• 1 715 10
  • Like this paper and download? You can publish your own PDF file online for free in a few minutes! Sign Up
File loading please wait...
Citation preview

es from Provincial life The Lives of Animals Disgrace Stranger Shor:es: Ess.ays 1986-1999


M. Coetzee





l?'ublished by Vintage 2003 246

s 10 9 7 5 3 1

Copyright© J. M. Coetzee 2002

J. M. Coetzee

has asserted his right under me Copyright, Designs alilld Patents. Act 19S8 ~o be ~dentified as the author of this work

This book is :sold subject to the condition that it shall not by way of trade or otherwise, be lent,, resoLd,, hued out, or otherwise drcwated without me publisher's prior cons,ent in any form of binding or cov·er other than that in wljili it is published and without a similar condition including this co111dition being imposed on the subsequent purchajier -


First published in Great Britain in .2002 by Seeker &Warburg Vintage Random House, 20 Vauxhall Bridge Road, London SW1V 2SA Random House Australia (Pty) Limited 20 Alfred Street, Milsons Point, Sydney New South Wales 2061, Australia Random House New Zealand lLimi~ed 18 Poland Road, Glenfield, Auckl.and 10, New Zealand Random House (Pty)lLimi~ed Endull.ini,, SA Jubilee Road, Parktown 2193, SouthMrica The Random House Group Limited Reg. No. 954009 A CIP catalogue record for this book is available from the British Library ISBN 0 099 4 5204 9 Papers used by Random House are natural, recyc'lable products made from wood grown in sustrainabl~ests. The manufacturing processes ·conform to the enJkonmental regulat~ons of the country of origin Printed and bound mGreat B:ritain by :Rookmarque bd, Croyd·on, Sun:cy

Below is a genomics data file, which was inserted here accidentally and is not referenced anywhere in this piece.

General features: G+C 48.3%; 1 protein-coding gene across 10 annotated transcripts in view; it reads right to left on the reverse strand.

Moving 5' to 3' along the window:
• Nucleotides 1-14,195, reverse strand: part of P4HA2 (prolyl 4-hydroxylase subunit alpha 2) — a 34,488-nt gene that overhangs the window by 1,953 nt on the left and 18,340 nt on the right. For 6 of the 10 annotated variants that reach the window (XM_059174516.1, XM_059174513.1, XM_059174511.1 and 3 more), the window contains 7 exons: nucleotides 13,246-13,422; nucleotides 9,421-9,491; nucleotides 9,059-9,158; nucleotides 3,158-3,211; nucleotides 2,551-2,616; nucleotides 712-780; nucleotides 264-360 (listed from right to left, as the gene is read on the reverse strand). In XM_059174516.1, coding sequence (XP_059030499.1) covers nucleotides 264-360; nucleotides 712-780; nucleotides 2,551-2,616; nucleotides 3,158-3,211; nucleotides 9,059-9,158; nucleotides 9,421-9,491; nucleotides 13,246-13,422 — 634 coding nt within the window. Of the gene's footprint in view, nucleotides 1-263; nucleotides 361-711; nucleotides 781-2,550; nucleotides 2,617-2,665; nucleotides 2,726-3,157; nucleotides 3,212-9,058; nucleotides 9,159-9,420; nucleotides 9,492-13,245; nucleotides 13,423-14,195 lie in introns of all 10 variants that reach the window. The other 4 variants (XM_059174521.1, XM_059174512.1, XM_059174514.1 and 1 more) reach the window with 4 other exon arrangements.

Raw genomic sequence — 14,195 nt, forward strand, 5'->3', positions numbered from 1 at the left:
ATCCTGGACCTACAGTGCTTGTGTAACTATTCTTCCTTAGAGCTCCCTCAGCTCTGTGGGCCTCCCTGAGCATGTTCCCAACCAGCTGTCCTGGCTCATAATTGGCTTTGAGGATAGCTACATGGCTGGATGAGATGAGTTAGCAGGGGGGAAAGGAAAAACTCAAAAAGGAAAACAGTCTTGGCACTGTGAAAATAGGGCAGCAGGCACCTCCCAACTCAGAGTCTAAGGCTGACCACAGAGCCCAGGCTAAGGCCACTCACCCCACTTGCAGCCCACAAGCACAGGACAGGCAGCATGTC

Wer den Dichter will verstehen muB in Dichters Lande gehen. -Goethe


HE LIVES IN .a one-room t1at near Mowbray railway station, for which he pays ·ele¥en guineas a month. On the last working day of each month he catches the train in to the city, to Loop Street, where A . & H. Levy,. property agents,. have their brass plate and tiny office. To Mr B. Levy, yotmger of the Levy brothers, he hands the envelope with the rent. Mr Levy pours the money out onto his duttered desk. and counts it. Grtmting and sweating, he writes a receipt. 'Voila, young man!' he says, and passes it over with a flourish. He is at pains not to be late with the rent because· he is in the flat under fallse pretences. When he signed the lease and paid A. & B. Levy the deposit, he gave I:Us occupation not as 'Student' but as 'Litbtary Assistant; with the uni¥enity library as his work. address. It is not a lie, not entirely. From Monday to Friday it is his job to man the reading room during e¥ening hours . It is a job that the regular librarians,. women for the most part, prefer not to do because the campus, up on the mountainside, is too bleak and lonely at night. Even he feels a chill down his spine as he tmlock.s the back. door and gropes his way down a pitch-dark corridor to the mains switch. It would be all too easy for some evildoer to hide in the stacks when the staff go home at fiv·e I